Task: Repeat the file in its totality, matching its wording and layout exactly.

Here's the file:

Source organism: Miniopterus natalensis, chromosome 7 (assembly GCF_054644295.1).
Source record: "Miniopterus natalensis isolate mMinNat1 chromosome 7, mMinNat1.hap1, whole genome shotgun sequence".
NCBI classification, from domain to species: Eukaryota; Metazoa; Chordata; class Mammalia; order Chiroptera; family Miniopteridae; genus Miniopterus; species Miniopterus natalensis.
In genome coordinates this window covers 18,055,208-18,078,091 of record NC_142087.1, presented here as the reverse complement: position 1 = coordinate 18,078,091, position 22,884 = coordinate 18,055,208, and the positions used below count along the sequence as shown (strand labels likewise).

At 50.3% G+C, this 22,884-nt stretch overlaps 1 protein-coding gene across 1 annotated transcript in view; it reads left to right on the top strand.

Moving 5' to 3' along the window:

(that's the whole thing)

Source organism: Miniopterus natalensis, chromosome 7 (assembly GCF_054644295.1).
Source record: "Miniopterus natalensis isolate mMinNat1 chromosome 7, mMinNat1.hap1, whole genome shotgun sequence".
NCBI classification, from domain to species: Eukaryota; Metazoa; Chordata; class Mammalia; order Chiroptera; family Miniopteridae; genus Miniopterus; species Miniopterus natalensis.
In genome coordinates this window covers 18,055,208-18,078,091 of record NC_142087.1, presented here as the reverse complement: position 1 = coordinate 18,078,091, position 22,884 = coordinate 18,055,208, and the positions used below count along the sequence as shown (strand labels likewise).

At 50.3% G+C, this 22,884-nt stretch overlaps 1 protein-coding gene across 1 annotated transcript in view; it reads left to right on the top strand.

Moving 5' to 3' along the window: